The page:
Meanwhile the crusader raids into Lithuania continued. Not only were the Prussian forces constantly in Samogitia, but so too was the black and white banner of the Livonian master – a black centre stripe horizontally flanked by white, with contrasting triangular tails fluttering behind. The last raid into Samogitia came in the winter of 1398, when the crusaders took 700 prisoners and 650 horses, and killed many people; they had surprised the defenders by entering the country during changeable weather, a gamble that had rarely proven worth the risk before, but paid high returns when successful. Vytautas did not retaliate. He was campaigning in southern Rus’, longing for an end to the troublesome northern war that was hindering his chances for success on the steppe. Only his promise to Jagiełło stood in the way of making peace. Of course, promises were not serious obstacles to Vytautas.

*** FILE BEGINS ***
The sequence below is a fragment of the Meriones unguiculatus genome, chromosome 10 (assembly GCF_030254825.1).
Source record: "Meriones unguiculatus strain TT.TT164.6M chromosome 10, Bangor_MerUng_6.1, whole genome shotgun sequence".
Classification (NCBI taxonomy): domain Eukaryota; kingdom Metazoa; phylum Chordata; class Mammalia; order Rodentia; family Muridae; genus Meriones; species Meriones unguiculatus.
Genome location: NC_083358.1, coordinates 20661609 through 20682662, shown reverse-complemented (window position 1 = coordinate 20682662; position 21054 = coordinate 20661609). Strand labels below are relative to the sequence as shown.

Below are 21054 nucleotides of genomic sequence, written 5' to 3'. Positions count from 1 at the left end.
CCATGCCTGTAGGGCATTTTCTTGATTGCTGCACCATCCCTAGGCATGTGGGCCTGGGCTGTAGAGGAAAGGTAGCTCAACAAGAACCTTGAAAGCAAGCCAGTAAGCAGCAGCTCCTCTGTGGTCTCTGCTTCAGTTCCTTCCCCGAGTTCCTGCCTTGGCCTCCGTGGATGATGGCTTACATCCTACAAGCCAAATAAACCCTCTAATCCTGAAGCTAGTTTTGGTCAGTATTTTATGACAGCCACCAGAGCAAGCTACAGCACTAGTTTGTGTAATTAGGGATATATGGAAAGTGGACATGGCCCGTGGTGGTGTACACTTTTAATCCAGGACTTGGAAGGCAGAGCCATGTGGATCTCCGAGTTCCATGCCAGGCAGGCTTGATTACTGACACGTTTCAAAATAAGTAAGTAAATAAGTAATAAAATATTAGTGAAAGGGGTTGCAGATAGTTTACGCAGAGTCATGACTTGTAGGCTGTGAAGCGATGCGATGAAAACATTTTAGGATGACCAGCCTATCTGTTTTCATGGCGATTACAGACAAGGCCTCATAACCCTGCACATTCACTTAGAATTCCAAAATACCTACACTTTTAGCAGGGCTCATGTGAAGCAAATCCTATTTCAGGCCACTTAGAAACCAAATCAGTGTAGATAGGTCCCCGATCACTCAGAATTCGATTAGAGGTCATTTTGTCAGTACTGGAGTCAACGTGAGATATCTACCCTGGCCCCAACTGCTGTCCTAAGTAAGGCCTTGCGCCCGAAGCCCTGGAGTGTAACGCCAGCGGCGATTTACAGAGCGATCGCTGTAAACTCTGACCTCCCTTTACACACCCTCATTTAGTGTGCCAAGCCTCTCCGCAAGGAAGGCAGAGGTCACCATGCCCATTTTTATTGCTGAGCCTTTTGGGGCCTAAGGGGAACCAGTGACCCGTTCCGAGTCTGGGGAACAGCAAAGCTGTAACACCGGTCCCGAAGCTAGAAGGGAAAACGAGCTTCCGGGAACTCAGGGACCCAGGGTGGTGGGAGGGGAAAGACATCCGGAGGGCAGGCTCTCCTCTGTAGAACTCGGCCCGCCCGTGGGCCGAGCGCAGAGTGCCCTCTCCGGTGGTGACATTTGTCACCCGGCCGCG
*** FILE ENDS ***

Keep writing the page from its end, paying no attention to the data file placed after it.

Vytautas had an excuse to refuse obedience to Polish orders soon afterward, when Jadwiga (who – not Jagiełło – was legally rex of Poland) demanded a tax from the Lithuanians, a tax that Vytautas’ boyars had no desire to pay. The royal demand was not unreasonable. Vytautas had depended on Polish aid to defend Samogitia, and Polish nobles and clergy were asking why they had to bear all the costs, while the Lithuanians paid nothing. The Poles probably reasoned that Vytautas had no choice, and that no matter how much he protested, in the end he would make his subjects pay.
This presumed reasoning underestimated Vytautas. The grand prince was not fixated on Samogitia. Instead, he was studying the situation on the steppe. In the process of driving Jagiełło’s brothers from their lands in southern Rus’, Vytautas had confirmed suspicions that the Tatar hold on the region had weakened. Moreover, his popularity among his people would be seriously undermined if he appeared to be a mere Polish puppet.